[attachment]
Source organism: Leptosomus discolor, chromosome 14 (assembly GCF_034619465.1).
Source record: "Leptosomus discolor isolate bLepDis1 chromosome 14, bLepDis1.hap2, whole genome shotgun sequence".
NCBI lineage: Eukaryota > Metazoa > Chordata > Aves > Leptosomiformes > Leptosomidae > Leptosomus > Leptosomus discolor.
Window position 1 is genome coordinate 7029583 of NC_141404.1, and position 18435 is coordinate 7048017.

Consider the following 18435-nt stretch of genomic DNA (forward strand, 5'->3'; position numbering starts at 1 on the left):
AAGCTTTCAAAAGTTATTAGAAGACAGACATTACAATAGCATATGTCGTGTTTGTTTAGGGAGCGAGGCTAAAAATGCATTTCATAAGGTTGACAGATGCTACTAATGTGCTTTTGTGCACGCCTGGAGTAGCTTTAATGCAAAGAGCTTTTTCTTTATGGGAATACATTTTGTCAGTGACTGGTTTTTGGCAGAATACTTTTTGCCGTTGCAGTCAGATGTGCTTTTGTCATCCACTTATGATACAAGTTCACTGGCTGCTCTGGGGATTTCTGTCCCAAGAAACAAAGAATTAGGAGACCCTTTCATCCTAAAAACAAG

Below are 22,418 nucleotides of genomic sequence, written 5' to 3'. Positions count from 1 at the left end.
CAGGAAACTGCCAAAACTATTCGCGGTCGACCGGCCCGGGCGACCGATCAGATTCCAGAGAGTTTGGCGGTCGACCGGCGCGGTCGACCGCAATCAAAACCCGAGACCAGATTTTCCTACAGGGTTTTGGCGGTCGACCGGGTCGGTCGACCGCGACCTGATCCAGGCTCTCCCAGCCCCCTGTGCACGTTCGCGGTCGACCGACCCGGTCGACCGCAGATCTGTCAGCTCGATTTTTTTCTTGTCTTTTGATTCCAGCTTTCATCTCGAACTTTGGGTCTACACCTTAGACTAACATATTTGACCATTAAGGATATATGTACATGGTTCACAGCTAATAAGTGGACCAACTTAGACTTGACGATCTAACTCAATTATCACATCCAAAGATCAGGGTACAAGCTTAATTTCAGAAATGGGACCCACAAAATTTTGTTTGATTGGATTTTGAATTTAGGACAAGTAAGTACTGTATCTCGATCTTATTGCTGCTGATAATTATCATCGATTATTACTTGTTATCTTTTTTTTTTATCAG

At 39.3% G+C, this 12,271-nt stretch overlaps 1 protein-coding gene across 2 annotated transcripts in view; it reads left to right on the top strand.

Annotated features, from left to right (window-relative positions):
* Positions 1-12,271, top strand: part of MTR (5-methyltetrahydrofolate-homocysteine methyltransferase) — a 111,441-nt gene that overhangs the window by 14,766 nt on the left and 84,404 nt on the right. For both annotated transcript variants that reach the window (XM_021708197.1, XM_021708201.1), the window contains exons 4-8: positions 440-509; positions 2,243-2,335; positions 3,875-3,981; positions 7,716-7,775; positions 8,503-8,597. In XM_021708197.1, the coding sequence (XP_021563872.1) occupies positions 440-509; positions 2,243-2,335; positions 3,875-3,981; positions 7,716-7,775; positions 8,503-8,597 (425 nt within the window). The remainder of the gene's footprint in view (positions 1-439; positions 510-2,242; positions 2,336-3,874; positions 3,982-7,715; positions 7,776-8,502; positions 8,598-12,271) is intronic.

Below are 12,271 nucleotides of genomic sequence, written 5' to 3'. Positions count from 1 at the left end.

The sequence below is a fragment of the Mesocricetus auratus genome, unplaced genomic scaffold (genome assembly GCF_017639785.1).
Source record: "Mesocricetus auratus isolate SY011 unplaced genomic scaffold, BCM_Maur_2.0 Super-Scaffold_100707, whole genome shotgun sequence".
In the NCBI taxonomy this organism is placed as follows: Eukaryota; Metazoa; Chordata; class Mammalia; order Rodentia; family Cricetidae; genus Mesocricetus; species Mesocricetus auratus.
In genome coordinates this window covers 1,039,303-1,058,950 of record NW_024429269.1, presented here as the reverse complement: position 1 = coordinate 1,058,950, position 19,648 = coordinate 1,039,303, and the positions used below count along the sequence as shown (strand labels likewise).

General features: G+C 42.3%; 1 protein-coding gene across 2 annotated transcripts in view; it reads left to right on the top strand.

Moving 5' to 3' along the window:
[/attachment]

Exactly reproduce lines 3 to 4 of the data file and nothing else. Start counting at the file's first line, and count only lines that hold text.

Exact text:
NCBI lineage: Eukaryota > Metazoa > Chordata > Aves > Leptosomiformes > Leptosomidae > Leptosomus > Leptosomus discolor.
Window position 1 is genome coordinate 7029583 of NC_141404.1, and position 18435 is coordinate 7048017.